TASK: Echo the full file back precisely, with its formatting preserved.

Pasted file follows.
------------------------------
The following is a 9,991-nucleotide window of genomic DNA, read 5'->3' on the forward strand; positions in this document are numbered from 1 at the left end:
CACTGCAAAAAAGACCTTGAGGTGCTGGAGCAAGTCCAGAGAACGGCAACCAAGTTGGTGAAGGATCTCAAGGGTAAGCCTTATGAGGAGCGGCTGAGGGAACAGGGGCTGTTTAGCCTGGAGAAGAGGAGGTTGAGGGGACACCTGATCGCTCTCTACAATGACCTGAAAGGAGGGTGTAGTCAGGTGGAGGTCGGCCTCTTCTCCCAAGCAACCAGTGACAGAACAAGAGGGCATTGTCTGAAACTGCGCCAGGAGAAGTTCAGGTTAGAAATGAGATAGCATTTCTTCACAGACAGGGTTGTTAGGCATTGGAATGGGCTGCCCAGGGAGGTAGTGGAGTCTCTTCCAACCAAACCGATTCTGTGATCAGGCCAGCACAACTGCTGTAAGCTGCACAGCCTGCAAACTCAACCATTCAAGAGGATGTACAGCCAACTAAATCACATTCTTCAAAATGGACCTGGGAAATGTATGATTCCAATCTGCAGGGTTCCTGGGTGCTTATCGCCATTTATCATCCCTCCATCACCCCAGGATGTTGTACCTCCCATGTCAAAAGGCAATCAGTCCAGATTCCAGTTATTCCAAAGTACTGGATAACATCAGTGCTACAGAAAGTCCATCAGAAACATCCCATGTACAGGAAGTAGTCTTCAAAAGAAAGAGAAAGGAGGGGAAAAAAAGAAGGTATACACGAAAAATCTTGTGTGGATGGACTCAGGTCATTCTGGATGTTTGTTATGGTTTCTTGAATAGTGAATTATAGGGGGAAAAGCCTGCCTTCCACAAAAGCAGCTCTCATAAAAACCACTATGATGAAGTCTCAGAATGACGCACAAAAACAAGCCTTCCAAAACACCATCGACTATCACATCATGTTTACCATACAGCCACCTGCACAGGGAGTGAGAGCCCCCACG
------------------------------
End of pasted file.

The following is a 9,991-nucleotide window of genomic DNA, read 5'->3' on the forward strand; positions in this document are numbered from 1 at the left end:
CACTGCAAAAAAGACCTTGAGGTGCTGGAGCAAGTCCAGAGAACGGCAACCAAGTTGGTGAAGGATCTCAAGGGTAAGCCTTATGAGGAGCGGCTGAGGGAACAGGGGCTGTTTAGCCTGGAGAAGAGGAGGTTGAGGGGACACCTGATCGCTCTCTACAATGACCTGAAAGGAGGGTGTAGTCAGGTGGAGGTCGGCCTCTTCTCCCAAGCAACCAGTGACAGAACAAGAGGGCATTGTCTGAAACTGCGCCAGGAGAAGTTCAGGTTAGAAATGAGATAGCATTTCTTCACAGACAGGGTTGTTAGGCATTGGAATGGGCTGCCCAGGGAGGTAGTGGAGTCTCTTCCAACCAAACCGATTCTGTGATCAGGCCAGCACAACTGCTGTAAGCTGCACAGCCTGCAAACTCAACCATTCAAGAGGATGTACAGCCAACTAAATCACATTCTTCAAAATGGACCTGGGAAATGTATGATTCCAATCTGCAGGGTTCCTGGGTGCTTATCGCCATTTATCATCCCTCCATCACCCCAGGATGTTGTACCTCCCATGTCAAAAGGCAATCAGTCCAGATTCCAGTTATTCCAAAGTACTGGATAACATCAGTGCTACAGAAAGTCCATCAGAAACATCCCATGTACAGGAAGTAGTCTTCAAAAGAAAGAGAAAGGAGGGGAAAAAAAGAAGGTATACACGAAAAATCTTGTGTGGATGGACTCAGGTCATTCTGGATGTTTGTTATGGTTTCTTGAATAGTGAATTATAGGGGGAAAAGCCTGCCTTCCACAAAAGCAGCTCTCATAAAAACCACTATGATGAAGTCTCAGAATGACGCACAAAAACAAGCCTTCCAAAACACCATCGACTATCACATCATGTTTACCATACAGCCACCTGCACAGGGAGTGAGAGCCCCCACG